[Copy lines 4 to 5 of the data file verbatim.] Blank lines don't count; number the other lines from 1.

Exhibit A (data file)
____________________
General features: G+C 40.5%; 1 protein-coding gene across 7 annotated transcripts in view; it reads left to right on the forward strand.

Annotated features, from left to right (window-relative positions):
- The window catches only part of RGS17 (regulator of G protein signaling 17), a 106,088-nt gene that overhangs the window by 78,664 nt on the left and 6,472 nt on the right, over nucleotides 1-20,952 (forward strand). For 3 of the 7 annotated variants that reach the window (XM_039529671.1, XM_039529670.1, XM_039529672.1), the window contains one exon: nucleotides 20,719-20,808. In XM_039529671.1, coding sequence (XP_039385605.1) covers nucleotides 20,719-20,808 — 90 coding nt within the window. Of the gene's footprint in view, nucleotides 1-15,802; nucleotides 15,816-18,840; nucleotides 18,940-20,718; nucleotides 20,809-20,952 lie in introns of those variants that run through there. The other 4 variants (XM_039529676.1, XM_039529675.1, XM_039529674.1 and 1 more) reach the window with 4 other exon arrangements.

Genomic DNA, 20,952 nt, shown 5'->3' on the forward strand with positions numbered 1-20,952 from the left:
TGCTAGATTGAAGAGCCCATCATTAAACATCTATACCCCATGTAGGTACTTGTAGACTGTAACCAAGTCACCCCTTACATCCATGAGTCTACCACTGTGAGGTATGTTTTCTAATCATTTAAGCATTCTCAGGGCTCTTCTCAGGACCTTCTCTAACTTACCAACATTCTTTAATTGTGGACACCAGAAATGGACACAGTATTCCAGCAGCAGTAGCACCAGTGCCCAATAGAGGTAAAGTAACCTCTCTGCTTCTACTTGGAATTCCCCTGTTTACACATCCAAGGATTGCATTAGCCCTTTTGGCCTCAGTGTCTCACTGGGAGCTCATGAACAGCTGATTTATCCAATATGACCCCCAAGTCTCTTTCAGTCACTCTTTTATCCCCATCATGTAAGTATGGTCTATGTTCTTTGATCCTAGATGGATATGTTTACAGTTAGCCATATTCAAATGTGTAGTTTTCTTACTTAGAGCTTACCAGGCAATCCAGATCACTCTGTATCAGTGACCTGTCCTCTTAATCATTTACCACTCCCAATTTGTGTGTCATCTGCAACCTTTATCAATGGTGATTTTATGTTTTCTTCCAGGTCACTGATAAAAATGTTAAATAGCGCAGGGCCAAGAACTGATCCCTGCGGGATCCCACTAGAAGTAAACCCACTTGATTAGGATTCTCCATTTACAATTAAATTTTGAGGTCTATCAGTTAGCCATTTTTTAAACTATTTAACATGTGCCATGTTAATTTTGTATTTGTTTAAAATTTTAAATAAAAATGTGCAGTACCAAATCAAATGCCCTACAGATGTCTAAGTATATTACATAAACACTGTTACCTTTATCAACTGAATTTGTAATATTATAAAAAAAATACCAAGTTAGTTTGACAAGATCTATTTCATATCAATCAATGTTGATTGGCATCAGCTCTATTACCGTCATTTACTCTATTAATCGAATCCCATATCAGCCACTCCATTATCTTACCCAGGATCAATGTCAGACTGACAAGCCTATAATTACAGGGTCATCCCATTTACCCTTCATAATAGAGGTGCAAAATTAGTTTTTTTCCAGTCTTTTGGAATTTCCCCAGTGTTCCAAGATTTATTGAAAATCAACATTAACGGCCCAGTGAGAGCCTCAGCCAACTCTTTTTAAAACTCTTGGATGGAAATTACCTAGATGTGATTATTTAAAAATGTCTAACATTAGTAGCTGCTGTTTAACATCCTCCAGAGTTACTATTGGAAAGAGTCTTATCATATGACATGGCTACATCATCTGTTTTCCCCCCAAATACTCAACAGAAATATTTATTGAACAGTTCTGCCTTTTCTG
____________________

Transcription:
Genomic DNA, 20,952 nt, shown 5'->3' on the forward strand with positions numbered 1-20,952 from the left:
TGCTAGATTGAAGAGCCCATCATTAAACATCTATACCCCATGTAGGTACTTGTAGACTGTAACCAAGTCACCCCTTACATCCATGAGTCTACCACTGTGAGGTATGTTTTCTAATCATTTAAGCATTCTCAGGGCTCTTCTCAGGACCTTCTCTAACTTACCAACATTCTTTAATTGTGGACACCAGAAATGGACACAGTATTCCAGCAGCAGTAGCACCAGTGCCCAATAGAGGTAAAGTAACCTCTCTGCTTCTACTTGGAATTCCCCTGTTTACACATCCAAGGATTGCATTAGCCCTTTTGGCCTCAGTGTCTCACTGGGAGCTCATGAACAGCTGATTTATCCAATATGACCCCCAAGTCTCTTTCAGTCACTCTTTTATCCCCATCATGTAAGTATGGTCTATGTTCTTTGATCCTAGATGGATATGTTTACAGTTAGCCATATTCAAATGTGTAGTTTTCTTACTTAGAGCTTACCAGGCAATCCAGATCACTCTGTATCAGTGACCTGTCCTCTTAATCATTTACCACTCCCAATTTGTGTGTCATCTGCAACCTTTATCAATGGTGATTTTATGTTTTCTTCCAGGTCACTGATAAAAATGTTAAATAGCGCAGGGCCAAGAACTGATCCCTGCGGGATCCCACTAGAAGTAAACCCACTTGATTAGGATTCTCCATTTACAATTAAATTTTGAGGTCTATCAGTTAGCCATTTTTTAAACTATTTAACATGTGCCATGTTAATTTTGTATTTGTTTAAAATTTTAAATAAAAATGTGCAGTACCAAATCAAATGCCCTACAGATGTCTAAGTATATTACATAAACACTGTTACCTTTATCAACTGAATTTGTAATATTATAAAAAAAATACCAAGTTAGTTTGACAAGATCTATTTCATATCAATCAATGTTGATTGGCATCAGCTCTATTACCGTCATTTACTCTATTAATCGAATCCCATATCAGCCACTCCATTATCTTACCCAGGATCAATGTCAGACTGACAAGCCTATAATTACAGGGTCATCCCATTTACCCTTCATAATAGAGGTGCAAAATTAGTTTTTTTCCAGTCTTTTGGAATTTCCCCAGTGTTCCAAGATTTATTGAAAATCAACATTAACGGCCCAGTGAGAGCCTCAGCCAACTCTTTTTAAAACTCTTGGATGGAAATTACCTAGATGTGATTATTTAAAAATGTCTAACATTAGTAGCTGCTGTTTAACATCCTCCAGAGTTACTATTGGAAAGAGTCTTATCATATGACATGGCTACATCATCTGTTTTCCCCCCAAATACTCAACAGAAATATTTATTGAACAGTTCTGCCTTTTCTG